Friday, November 28, 2014

x2apic on by default with qemu 2.0+, and some history

x2apic is a performance and scalability feature available in many modern Intel CPUs. Though regardless of whether your host CPU supports it, KVM can unconditionally emulate it for x86 guests, giving an easy performance win with no downside. This feature has existed since 2009 and been a regular recommendation for tuning a KVM VM.

As of qemu 2.0.0 x2apic is enabled automatically (more details at the end).
Priot to that, actually benefiting from x2apic required a tool like virt-manager to explicitly enable the flag, which has had a long bumpy road.

x2apic is exposed on the qemu command line as a CPU feature, like:

qemu -cpu $MODEL,+x2apic ...

And there isn't any way to specify a feature flag without specifying the CPU model. So enabling x2apic required hardcoding a CPU model where traditionally tools (and libvirt) deferred to qemu's default.

A Fedora 13 feature page was created to track the change, and we enabled it in python-virtinst for f13/rawhide. The implementation attempted to hardcode the CPU model name that libvirt detected for the host machine, which unfortunately has some problems as I explained in a previous post. This led to some issues installing 64bit guests, and after trying to hack around it, I gave up and reverted the change.

(In retrospect, we likely could have made it work by just trying to duplicate the default CPU model logic that qemu uses, however that might have hit issues if the CPU default ever changed, like on RHEL for example.)

Later on virt-manager and virt-install gained UI for enabling x2apic, but a user had to know what they were doing and hunt it down.

As mentioned above, as of qemu 2.0.0 any x86 KVM VM will have x2apic automatically enabled, so there's no explicit need to opt in. From qemu.git:
commit ef02ef5f4536dba090b12360a6c862ef0e57e3bc
Author: Eduardo Habkost
Date:   Wed Feb 19 11:58:12 2014 -0300

    target-i386: Enable x2apic by default on KVM

Sunday, November 23, 2014

Updated instructions for using QEMU, UEFI, and Secureboot

Last year I started a wiki page about testing Fedora's Secureboot support with KVM. Just now I've cleaned up the page and modernized it for the current state of virt packages in F21:

The Secureboot steps are now at:

The main change is that nowadays the virt tools know how to create persistent configuration storage for UEFI, so you can setup Secureboot once. Previously you had to do all sorts of crazy things to turn on Secureboot for each restart of the VM.

Friday, November 21, 2014

Running F21 aarch64 with QEMU, libvirt, and UEFI

I just wrote up a wiki page describing how to run F21 aarch64 bits with QEMU, libvirt, and UEFI:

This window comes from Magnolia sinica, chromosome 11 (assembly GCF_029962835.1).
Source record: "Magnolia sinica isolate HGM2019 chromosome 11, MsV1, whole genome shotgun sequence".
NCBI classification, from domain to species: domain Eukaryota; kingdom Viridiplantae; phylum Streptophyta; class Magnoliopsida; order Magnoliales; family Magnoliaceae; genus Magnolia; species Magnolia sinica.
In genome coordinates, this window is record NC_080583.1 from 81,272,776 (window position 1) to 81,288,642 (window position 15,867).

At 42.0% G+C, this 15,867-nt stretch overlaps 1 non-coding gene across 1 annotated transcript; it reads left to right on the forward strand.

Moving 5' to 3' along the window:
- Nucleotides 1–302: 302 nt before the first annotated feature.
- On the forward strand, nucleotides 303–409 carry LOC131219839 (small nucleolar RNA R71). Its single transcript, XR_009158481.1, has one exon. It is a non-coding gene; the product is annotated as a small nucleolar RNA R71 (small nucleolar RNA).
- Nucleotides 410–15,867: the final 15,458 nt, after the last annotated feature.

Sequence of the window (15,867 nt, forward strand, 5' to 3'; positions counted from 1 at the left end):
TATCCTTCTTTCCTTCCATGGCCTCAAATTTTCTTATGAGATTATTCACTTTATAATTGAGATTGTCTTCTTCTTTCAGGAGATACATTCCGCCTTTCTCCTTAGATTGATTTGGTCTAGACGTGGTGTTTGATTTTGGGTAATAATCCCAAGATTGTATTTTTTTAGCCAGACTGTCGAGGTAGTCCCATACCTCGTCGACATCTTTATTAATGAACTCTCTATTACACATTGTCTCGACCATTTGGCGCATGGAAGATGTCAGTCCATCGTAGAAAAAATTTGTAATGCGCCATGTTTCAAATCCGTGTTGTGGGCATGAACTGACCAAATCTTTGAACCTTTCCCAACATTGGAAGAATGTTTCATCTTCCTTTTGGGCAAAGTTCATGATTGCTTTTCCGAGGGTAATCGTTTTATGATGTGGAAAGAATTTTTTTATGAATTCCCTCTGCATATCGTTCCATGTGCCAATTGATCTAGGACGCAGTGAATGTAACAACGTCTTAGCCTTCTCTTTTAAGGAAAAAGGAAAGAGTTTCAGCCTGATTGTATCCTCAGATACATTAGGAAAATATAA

This was tested on x86 but the same steps should work if running on real aarch64 HW.

Wednesday, November 19, 2014

Run linaro aarch64 images with f21 virt-install + libvirt

Linaro generates some minimal openembedded based aarch64 disk images, which are useful for virt testing. There's simple instructions over here for running them with qemu on an x86 host. But with Fedora 21 packages, you can also these images with virt-install + libvirt + qemu.

Output looks like:
 Starting install...
Creating domain...                                          |    0 B  00:00   
Connected to domain linaro-aarch64
Escape character is ^]
[    0.000000] Linux version 3.17.0-1-linaro-vexpress64 (buildslave@x86-64-07) (gcc version 4.8.3 20140401 (prerelease) (crosstool-NG linaro-1.13.1-4.8-2014.04 - Linaro GCC 4.8-2014.04) ) #1ubuntu1~ci+141022120835 SMP PREEMPT Wed Oct 22 12:09:19 UTC 20
[    0.000000] CPU: AArch64 Processor [411fd070] revision 0
[    0.000000] Detected PIPT I-cache on CPU0
[    0.000000] Memory limited to 1024MB
Last login: Wed Nov 19 17:16:22 UTC 2014 on tty1
(Maybe you're wondering, what about fedora images? They are a bit different, since they expect to run with UEFI. I'll blog about that soon once I finish some testing)

Tuesday, November 18, 2014

Booting Fedora 21 ARM with QEMU and U-Boot

Running Fedora ARM with qemu is a bit of a pain because you need to pull the kernel and initrd out of the disk image and manually pass them to qemu; you can't just point qemu at the disk image and expect it to boot. The latter is how x86 qemu handles it (via a bundles seabios build).

On physical arm hardware, the bit that typically handles fetching the kernel/initrd from disk is U-Boot. However there are no U-Boot builds shipped with qemu for us to take advantage of.

Well that's changed a bit now. I was talking to Gerd about this at KVM Forum last month, and after some tinkering he got a working U-Boot build for the Versatile Express board that qemu emulates.

Steps to use it:
  • Grab a Fedora 21 ARM image (I used the F21 beta 'Minimal' image from here)
  • Enable Gerd's upstream firmware repo
  • Install u-boot.git-arm (this just installs some binaries in /usr/share, doesn't mess with any host boot config)
To use it with libvirt, you can do:

sudo virt-install --name f21-arm-a9-uboot \
  --ram 512 \
  --arch armv7l --machine vexpress-a9 \
  --os-variant fedora21 \
  --boot kernel=/usr/share/u-boot.git/arm/vexpress-a9/u-boot \
  --disk Fedora-Minimal-armhfp-21_Beta-1-sda.raw

For straight QEMU, you can do:

qemu-system-arm -machine vexpress-a9
  -m 512 \
  -nographic \
  -kernel /usr/share/u-boot.git/arm/vexpress-a9/u-boot \
  -sd Fedora-Minimal-armhfp-21_Beta-1-sda.raw